As I was sayin’, people do really cool things with trailers. Let’s take the work of Paul Villinski, who found inspiration in post-Katrina New Orleans and transformed a basic issue FEMA trailer into a “Emergency Response Studio”. Villinski says that he found himself in NOLA in 2006, wanted to immerse himself in the culture and create work, but he needed a studio. Voila. Trailer + taste = contemporary, relevant artwork.
Like the folks at Side Street Projects and some other people looking at the future of sustainable, affordable housing, Villinski went 100% off the grid. Solar, baby.
Of course he did. As my trailer project unfolds and I educate myself, it is now clear that not only does everyone bleeping already have a trailer, they ALL have an off-the-grid trailer. You are soo uncool if you are in the minority dredges, and I do mean dredges, left behind.
This is even more surprising given how maligned trailers are. I mean come on- let’s play a little work association game here, folks. First Up: “Trailer”. Take yer time.
How, did you say, “Vacation” or even “Camping”?
How ‘bout “Adventure”?
How ‘bout maybe “Green”? “Art”? “Vintage”? “Open Road”? “Route 66”? Or even “Emergency Response Studio???
No. No. No. And No.
No, Honey, say it with me: You said- “TA-RAAA-ASH”.
I know you did. (Unless you are, God Bless him, Paul Villinski.) And if we say sumpin’ like oh, I dunno, “Trailer Park”- well, you already got you a visual of a knocked-up teenager and some chain smoking’ alky-holics. Cussin’ at each other at 3 am, naturally.
Sooo sad. But so true.
I went and saw Villinski and his truly kick-ass trailer at a show featuring it at Rice University. Yes, that Rice University. Pretty fancy place. I mean, you gotta hand it to the guy- he took the nastiest of trailers- a- shudder- FEMA trailer and made it into something so stylish and light-filled you could open a damn café in it. The show was beautifully executed, interesting and hands-on. Plus, Villinski makes exquisite models and he had a sa-weet one of his trailer. I loved it. I coveted it. Didn’t have one in the gift shop, though, and alas it wouldn’t fit discreetly in my purse.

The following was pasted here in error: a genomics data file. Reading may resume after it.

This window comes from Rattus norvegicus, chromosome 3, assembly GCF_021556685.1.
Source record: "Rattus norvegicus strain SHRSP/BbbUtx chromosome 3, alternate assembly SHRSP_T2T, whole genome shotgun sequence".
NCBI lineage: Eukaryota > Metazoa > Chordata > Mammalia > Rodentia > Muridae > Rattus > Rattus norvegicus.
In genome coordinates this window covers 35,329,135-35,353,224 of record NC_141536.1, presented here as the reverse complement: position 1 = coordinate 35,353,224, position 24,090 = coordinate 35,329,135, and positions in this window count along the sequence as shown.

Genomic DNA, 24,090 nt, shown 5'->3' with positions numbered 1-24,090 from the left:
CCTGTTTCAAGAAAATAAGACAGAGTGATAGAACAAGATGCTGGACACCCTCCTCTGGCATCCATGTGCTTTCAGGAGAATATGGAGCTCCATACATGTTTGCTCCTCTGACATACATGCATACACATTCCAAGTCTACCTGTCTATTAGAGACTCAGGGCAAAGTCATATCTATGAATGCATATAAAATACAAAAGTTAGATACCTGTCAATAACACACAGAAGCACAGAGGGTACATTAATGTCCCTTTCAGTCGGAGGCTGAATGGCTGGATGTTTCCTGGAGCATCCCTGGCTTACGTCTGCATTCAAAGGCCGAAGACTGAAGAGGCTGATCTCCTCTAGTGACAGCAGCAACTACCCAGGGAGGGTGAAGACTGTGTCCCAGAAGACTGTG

But, seriously: Rice can’t find a local, or at least a Southerner, with a trailer? We have to find a Noo Yawk Artiste to validate the trailer as worthy? Harrumph. Is the trailer as Art really so paradoxal? Sigh. One of those accepted ironies, I suppose.
Actually, though, Villinski was just charming- he seems like a sincere and down-to-earth guy with a way of looking at the world and making art that just radiates gentle cool. Can’t even make any snooty cracks about him because he is too bloody talented. His work is delicate and subtle. Plus, he did lots of the work on the ERS trailer with one of his best friends, who just happens to be an architect… I mean, totally Muddy Mary to my 1950 Spartan. Once again we see how trailers just invite collaboration. They are a social thing. And, contrary to common belief, beautiful. I just can't believe the light wood interior of the ERS was a coincidence. It looked, surprisingly, like some of the cleaner interpretations of vintage trailers. ART. It makes the world a better place.
Up next folks: I’m hitting the Vintage Trailer Rally in San Antonio next week-end. Of course, I can only go to the open-to- the public day because I’m not good enough to join the Official Airstream Club ‘cuz I only have a, ohh, I dunno, J. Paul Getty-approved Spartan. Neyeah.